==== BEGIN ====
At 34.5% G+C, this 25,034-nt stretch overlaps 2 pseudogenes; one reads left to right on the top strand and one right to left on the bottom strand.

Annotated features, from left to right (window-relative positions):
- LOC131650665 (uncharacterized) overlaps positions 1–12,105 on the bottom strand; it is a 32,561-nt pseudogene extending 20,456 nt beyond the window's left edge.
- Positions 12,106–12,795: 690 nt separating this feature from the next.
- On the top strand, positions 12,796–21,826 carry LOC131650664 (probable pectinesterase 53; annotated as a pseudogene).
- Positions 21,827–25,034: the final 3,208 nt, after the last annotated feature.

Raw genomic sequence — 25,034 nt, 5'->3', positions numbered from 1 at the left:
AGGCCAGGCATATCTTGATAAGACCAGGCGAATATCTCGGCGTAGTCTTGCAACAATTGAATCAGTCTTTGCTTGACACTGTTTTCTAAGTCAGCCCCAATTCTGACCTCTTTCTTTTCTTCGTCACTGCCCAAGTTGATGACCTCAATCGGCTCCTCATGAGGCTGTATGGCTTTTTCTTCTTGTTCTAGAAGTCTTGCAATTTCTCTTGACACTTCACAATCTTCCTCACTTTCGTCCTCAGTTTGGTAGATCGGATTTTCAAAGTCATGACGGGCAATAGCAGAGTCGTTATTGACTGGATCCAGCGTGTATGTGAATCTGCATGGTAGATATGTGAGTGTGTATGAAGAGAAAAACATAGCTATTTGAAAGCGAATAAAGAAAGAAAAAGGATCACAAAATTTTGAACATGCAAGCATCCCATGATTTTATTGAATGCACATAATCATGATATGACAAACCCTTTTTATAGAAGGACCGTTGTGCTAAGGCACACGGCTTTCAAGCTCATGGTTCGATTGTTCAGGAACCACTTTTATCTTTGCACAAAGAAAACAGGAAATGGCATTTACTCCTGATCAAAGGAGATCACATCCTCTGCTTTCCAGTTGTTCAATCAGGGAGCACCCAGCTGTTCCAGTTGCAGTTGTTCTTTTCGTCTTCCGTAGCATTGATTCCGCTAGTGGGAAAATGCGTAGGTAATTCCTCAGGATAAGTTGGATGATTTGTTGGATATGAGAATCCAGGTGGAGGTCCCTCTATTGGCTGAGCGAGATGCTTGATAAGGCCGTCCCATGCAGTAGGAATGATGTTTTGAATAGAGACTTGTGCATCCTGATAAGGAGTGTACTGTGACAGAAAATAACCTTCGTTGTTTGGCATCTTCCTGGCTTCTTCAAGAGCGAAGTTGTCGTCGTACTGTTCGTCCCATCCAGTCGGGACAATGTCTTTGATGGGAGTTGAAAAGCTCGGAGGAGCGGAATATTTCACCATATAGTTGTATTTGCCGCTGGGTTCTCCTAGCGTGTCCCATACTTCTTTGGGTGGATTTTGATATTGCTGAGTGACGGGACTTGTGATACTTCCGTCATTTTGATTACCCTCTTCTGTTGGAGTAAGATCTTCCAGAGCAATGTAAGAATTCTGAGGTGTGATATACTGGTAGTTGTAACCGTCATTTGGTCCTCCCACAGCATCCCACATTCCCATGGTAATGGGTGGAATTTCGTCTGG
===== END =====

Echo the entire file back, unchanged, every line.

At 34.5% G+C, this 25,034-nt stretch overlaps 2 pseudogenes; one reads left to right on the top strand and one right to left on the bottom strand.

Annotated features, from left to right (window-relative positions):
- LOC131650665 (uncharacterized) overlaps positions 1–12,105 on the bottom strand; it is a 32,561-nt pseudogene extending 20,456 nt beyond the window's left edge.
- Positions 12,106–12,795: 690 nt separating this feature from the next.
- On the top strand, positions 12,796–21,826 carry LOC131650664 (probable pectinesterase 53; annotated as a pseudogene).
- Positions 21,827–25,034: the final 3,208 nt, after the last annotated feature.

Raw genomic sequence — 25,034 nt, 5'->3', positions numbered from 1 at the left:
AGGCCAGGCATATCTTGATAAGACCAGGCGAATATCTCGGCGTAGTCTTGCAACAATTGAATCAGTCTTTGCTTGACACTGTTTTCTAAGTCAGCCCCAATTCTGACCTCTTTCTTTTCTTCGTCACTGCCCAAGTTGATGACCTCAATCGGCTCCTCATGAGGCTGTATGGCTTTTTCTTCTTGTTCTAGAAGTCTTGCAATTTCTCTTGACACTTCACAATCTTCCTCACTTTCGTCCTCAGTTTGGTAGATCGGATTTTCAAAGTCATGACGGGCAATAGCAGAGTCGTTATTGACTGGATCCAGCGTGTATGTGAATCTGCATGGTAGATATGTGAGTGTGTATGAAGAGAAAAACATAGCTATTTGAAAGCGAATAAAGAAAGAAAAAGGATCACAAAATTTTGAACATGCAAGCATCCCATGATTTTATTGAATGCACATAATCATGATATGACAAACCCTTTTTATAGAAGGACCGTTGTGCTAAGGCACACGGCTTTCAAGCTCATGGTTCGATTGTTCAGGAACCACTTTTATCTTTGCACAAAGAAAACAGGAAATGGCATTTACTCCTGATCAAAGGAGATCACATCCTCTGCTTTCCAGTTGTTCAATCAGGGAGCACCCAGCTGTTCCAGTTGCAGTTGTTCTTTTCGTCTTCCGTAGCATTGATTCCGCTAGTGGGAAAATGCGTAGGTAATTCCTCAGGATAAGTTGGATGATTTGTTGGATATGAGAATCCAGGTGGAGGTCCCTCTATTGGCTGAGCGAGATGCTTGATAAGGCCGTCCCATGCAGTAGGAATGATGTTTTGAATAGAGACTTGTGCATCCTGATAAGGAGTGTACTGTGACAGAAAATAACCTTCGTTGTTTGGCATCTTCCTGGCTTCTTCAAGAGCGAAGTTGTCGTCGTACTGTTCGTCCCATCCAGTCGGGACAATGTCTTTGATGGGAGTTGAAAAGCTCGGAGGAGCGGAATATTTCACCATATAGTTGTATTTGCCGCTGGGTTCTCCTAGCGTGTCCCATACTTCTTTGGGTGGATTTTGATATTGCTGAGTGACGGGACTTGTGATACTTCCGTCATTTTGATTACCCTCTTCTGTTGGAGTAAGATCTTCCAGAGCAATGTAAGAATTCTGAGGTGTGATATACTGGTAGTTGTAACCGTCATTTGGTCCTCCCACAGCATCCCACATTCCCATGGTAATGGGTGGAATTTCGTCTGG